July 1, 2014
Hy-Vee operates 236 supermarket and drugstores in eight Midwestern states and is working to more fully engage its customers, employees and supply chain in its efforts to become more sustainable in how it builds, operates and stocks its stores.
To meet its sustainability goals, Hy-Vee has prioritized its efforts around five key areas: green building, energy and resource conservation, waste reduction and recycling, products and sourcing, and packaging and the supply chain.
All new stores are designed to achieve LEED® certification. New stores include a number of sustainable features, including concrete floors, extensive use of natural and efficient lighting, and on-site electric vehicle charging stations. A number of energy monitoring and reduction strategies are used to enhance building energy efficiency. Programs are also in place for the recycling of a variety of materials, including construction waste, store consumables and a food recovery program in which a large amount of edible food is donated, while inedible food is diverted from landfills. Hy-Vee is also increasing its focus on sourcing local, sustainable, and natural and organic products.
To keep consumers informed, Hy-Vee looked to QA Graphics to develop Hy-Vee360, a website dedicated to sustainability and healthy living, and Sustainable Building Dashboards, which are interactive touch screen displays located at all new store locations. Hy-Vee360 provides detailed information about company-wide sustainability efforts, while the healthy living section provides information about Hy-Vee’s efforts to help customers adopt more healthy lifestyles. The website also features a frequently asked questions section and a blog highlighting the latest news on both fronts.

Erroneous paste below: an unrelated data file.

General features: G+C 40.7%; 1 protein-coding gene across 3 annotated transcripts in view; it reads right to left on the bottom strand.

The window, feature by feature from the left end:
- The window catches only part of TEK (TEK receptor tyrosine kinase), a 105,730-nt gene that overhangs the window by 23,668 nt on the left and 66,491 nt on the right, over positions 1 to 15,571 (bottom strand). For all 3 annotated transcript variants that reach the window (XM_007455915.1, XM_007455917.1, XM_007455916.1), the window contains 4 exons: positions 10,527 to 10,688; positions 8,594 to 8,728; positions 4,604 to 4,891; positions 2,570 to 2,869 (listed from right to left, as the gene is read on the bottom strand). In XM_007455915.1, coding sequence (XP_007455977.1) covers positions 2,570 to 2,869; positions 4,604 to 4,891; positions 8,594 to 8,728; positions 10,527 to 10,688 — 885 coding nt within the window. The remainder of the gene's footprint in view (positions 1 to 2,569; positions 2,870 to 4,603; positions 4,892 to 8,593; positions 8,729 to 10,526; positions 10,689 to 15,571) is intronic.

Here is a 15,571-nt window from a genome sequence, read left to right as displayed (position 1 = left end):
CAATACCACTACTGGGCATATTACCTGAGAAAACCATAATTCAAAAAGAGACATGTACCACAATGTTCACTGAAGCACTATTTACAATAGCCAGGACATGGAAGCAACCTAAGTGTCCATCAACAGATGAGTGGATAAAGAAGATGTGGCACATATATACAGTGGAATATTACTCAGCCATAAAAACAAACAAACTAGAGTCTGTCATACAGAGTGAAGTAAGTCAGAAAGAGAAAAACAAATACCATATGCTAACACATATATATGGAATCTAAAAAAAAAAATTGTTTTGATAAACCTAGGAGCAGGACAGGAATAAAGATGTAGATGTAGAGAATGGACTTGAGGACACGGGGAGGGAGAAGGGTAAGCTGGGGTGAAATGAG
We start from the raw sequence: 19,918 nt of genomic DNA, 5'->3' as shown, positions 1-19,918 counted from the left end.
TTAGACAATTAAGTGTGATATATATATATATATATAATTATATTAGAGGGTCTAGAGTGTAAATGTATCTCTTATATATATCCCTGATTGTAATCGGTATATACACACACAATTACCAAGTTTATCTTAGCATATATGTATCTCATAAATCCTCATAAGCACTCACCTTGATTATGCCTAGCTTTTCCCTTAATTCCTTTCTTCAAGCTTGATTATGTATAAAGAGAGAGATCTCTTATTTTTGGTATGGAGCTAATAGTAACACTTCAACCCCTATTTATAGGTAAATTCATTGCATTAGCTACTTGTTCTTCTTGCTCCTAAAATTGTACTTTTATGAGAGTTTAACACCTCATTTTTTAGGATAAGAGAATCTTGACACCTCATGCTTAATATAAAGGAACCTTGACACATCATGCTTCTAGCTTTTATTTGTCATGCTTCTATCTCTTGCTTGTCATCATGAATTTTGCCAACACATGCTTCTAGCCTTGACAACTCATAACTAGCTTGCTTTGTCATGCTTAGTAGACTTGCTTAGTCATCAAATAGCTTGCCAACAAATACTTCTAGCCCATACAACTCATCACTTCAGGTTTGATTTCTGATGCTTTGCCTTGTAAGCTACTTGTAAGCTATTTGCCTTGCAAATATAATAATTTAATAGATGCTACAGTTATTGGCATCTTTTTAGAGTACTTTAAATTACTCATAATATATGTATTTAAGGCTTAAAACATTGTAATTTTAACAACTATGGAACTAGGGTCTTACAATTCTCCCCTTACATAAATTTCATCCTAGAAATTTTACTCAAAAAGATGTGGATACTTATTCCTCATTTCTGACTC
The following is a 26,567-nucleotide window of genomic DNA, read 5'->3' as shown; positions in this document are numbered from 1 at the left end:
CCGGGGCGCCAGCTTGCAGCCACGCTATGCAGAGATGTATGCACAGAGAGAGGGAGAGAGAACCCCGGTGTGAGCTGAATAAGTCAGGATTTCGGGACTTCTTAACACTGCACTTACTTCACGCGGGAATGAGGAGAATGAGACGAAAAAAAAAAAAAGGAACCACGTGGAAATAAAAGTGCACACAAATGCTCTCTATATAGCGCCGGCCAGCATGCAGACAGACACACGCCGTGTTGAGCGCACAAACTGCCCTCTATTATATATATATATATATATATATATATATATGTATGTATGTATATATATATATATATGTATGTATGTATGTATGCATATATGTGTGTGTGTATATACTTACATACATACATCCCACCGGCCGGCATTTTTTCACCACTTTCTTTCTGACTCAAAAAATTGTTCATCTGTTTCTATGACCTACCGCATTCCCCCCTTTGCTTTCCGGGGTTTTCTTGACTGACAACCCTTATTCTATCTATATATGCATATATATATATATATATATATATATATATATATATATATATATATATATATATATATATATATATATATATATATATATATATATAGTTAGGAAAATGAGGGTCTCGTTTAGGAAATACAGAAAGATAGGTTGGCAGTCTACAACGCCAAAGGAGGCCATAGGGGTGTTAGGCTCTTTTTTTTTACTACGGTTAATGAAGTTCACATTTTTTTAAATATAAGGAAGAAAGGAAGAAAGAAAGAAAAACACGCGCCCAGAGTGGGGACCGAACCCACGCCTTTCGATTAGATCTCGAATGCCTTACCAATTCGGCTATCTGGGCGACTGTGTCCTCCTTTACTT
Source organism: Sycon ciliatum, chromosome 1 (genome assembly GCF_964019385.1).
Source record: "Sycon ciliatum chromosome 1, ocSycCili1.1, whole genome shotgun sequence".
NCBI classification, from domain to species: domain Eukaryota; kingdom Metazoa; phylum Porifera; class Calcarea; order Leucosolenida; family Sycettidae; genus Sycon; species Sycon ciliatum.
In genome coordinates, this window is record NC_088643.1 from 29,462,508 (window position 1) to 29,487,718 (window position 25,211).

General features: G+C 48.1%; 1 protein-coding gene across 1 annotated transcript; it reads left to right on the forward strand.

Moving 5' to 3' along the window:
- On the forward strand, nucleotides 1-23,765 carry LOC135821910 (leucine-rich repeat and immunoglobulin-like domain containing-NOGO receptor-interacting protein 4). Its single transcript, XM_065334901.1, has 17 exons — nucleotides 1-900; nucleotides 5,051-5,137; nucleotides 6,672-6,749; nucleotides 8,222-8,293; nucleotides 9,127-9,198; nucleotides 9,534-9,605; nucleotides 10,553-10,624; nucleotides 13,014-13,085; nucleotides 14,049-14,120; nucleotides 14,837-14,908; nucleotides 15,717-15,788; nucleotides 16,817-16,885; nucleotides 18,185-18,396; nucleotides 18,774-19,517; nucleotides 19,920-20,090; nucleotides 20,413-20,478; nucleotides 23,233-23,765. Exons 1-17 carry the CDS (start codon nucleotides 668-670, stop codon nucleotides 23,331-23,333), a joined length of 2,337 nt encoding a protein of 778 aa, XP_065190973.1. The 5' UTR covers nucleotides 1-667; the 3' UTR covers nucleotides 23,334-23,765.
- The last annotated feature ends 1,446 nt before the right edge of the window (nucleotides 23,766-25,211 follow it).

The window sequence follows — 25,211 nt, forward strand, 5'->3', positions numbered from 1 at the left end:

Displayed at eight, and soon to be 11, Midwest stores, the Sustainable Building Dashboards provide a 3D layout of a store showing where sustainable features can be found. Interactive demonstrations illustrate how daylighting, cool roofs and car charging stations function. A checklist details how each store was designed to meet LEED certification guidelines. Real-time data illustrates how much electricity is being used throughout the store and also provides energy savings comparisons.